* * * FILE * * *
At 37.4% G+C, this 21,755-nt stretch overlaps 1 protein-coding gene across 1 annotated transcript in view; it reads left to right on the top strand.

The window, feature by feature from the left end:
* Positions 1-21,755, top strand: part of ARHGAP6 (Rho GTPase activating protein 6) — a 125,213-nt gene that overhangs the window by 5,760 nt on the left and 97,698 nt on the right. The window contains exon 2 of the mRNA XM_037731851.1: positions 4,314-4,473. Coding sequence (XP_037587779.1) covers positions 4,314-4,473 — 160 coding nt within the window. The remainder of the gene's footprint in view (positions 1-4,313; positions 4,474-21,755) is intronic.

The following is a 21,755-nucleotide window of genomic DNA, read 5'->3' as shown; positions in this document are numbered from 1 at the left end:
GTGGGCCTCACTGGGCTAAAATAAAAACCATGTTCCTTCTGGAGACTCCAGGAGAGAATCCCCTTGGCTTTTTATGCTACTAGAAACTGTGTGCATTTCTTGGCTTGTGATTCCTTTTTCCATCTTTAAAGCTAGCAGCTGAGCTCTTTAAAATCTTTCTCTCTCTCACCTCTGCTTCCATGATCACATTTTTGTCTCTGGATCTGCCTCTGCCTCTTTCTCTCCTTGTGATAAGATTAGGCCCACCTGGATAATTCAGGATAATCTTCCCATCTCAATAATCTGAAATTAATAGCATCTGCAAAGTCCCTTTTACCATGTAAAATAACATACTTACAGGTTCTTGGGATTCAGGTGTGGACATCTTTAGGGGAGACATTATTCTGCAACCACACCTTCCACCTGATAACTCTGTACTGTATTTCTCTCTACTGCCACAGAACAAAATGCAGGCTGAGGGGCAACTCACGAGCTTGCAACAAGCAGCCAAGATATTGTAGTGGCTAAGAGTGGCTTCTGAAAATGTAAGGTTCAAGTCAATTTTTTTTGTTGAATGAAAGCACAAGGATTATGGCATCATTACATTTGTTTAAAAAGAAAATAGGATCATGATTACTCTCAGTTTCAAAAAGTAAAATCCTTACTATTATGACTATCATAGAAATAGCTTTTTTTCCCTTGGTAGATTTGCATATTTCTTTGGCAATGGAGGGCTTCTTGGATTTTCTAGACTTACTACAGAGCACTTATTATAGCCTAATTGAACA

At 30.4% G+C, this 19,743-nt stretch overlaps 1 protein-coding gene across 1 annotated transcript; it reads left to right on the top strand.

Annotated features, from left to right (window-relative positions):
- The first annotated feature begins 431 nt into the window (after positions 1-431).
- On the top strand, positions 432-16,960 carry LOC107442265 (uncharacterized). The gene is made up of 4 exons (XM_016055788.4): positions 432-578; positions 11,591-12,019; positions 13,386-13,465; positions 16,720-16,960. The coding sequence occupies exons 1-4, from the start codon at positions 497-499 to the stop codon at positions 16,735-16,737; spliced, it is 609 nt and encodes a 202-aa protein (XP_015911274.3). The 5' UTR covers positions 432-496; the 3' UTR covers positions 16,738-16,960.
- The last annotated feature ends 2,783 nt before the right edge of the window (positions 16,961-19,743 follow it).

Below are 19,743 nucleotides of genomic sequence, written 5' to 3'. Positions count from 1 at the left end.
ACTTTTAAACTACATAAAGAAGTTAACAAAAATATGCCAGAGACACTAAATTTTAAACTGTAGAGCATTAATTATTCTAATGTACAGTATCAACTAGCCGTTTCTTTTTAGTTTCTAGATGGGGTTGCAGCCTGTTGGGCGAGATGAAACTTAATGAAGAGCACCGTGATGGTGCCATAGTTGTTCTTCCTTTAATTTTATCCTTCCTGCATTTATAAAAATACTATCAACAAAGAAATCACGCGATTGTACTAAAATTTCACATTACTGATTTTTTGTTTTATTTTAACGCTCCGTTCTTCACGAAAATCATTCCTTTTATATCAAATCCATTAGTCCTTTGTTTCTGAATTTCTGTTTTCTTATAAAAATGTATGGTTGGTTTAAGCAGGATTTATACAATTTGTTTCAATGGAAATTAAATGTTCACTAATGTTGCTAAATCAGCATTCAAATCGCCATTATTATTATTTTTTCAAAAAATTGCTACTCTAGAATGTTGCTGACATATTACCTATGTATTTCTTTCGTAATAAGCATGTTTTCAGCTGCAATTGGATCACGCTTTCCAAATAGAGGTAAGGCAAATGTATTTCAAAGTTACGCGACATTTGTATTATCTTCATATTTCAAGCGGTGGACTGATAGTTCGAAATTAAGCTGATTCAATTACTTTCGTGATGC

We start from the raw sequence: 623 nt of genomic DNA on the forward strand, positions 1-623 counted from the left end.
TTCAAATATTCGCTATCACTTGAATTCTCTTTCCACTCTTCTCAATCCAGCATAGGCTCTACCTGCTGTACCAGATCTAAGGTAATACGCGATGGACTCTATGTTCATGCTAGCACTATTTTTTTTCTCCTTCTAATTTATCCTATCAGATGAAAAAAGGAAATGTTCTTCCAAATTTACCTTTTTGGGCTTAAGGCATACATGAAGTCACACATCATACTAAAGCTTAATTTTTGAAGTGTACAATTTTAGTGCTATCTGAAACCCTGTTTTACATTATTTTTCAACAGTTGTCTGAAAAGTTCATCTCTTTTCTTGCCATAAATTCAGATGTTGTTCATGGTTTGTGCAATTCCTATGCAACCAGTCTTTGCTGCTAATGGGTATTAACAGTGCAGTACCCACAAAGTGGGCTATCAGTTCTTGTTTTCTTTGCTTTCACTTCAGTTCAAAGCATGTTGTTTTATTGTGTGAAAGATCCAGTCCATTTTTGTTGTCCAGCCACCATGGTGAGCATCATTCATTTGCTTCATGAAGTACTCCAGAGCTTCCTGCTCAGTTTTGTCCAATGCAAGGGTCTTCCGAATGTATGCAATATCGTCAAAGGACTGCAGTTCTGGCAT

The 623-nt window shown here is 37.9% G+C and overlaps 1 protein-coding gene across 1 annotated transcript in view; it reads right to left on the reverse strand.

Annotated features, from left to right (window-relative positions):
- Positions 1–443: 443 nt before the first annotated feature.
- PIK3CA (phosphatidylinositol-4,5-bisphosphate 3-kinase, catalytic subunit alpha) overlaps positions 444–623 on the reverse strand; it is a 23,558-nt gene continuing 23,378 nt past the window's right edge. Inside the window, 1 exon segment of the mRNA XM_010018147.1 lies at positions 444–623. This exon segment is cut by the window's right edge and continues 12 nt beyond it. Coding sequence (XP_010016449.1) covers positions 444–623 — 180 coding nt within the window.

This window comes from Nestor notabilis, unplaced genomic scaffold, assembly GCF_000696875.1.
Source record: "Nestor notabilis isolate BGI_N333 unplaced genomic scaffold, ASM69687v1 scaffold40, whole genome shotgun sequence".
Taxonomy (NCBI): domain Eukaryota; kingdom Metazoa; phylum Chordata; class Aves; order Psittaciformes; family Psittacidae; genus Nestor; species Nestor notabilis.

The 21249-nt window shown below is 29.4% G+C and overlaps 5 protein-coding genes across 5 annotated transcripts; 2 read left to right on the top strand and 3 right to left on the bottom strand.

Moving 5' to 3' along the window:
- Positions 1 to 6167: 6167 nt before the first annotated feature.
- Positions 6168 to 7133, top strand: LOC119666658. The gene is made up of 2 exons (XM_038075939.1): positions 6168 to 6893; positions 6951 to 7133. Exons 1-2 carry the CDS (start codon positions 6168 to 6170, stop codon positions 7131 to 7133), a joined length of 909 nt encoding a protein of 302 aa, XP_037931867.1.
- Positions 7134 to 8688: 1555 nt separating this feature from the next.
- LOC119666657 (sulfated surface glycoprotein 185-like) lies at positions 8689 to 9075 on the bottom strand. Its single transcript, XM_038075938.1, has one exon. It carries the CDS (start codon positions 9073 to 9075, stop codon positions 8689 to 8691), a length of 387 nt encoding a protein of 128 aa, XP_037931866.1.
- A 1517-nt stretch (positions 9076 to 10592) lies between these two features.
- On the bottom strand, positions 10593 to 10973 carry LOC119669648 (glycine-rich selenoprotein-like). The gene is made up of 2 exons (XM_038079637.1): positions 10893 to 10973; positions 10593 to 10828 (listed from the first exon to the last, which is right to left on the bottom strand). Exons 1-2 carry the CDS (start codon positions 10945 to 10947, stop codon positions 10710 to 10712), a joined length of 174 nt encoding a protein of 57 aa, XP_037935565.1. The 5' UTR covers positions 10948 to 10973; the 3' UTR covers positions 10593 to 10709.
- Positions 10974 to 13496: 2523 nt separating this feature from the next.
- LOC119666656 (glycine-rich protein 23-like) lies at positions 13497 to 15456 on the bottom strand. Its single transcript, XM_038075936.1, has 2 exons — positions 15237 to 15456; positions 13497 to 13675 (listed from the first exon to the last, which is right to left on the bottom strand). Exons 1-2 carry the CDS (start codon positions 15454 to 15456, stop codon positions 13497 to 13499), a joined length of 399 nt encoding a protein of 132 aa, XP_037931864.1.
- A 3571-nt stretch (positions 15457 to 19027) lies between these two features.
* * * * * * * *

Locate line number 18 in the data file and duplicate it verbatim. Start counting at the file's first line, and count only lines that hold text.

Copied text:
- PIK3CA (phosphatidylinositol-4,5-bisphosphate 3-kinase, catalytic subunit alpha) overlaps positions 444–623 on the reverse strand; it is a 23,558-nt gene continuing 23,378 nt past the window's right edge. Inside the window, 1 exon segment of the mRNA XM_010018147.1 lies at positions 444–623. This exon segment is cut by the window's right edge and continues 12 nt beyond it. Coding sequence (XP_010016449.1) covers positions 444–623 — 180 coding nt within the window.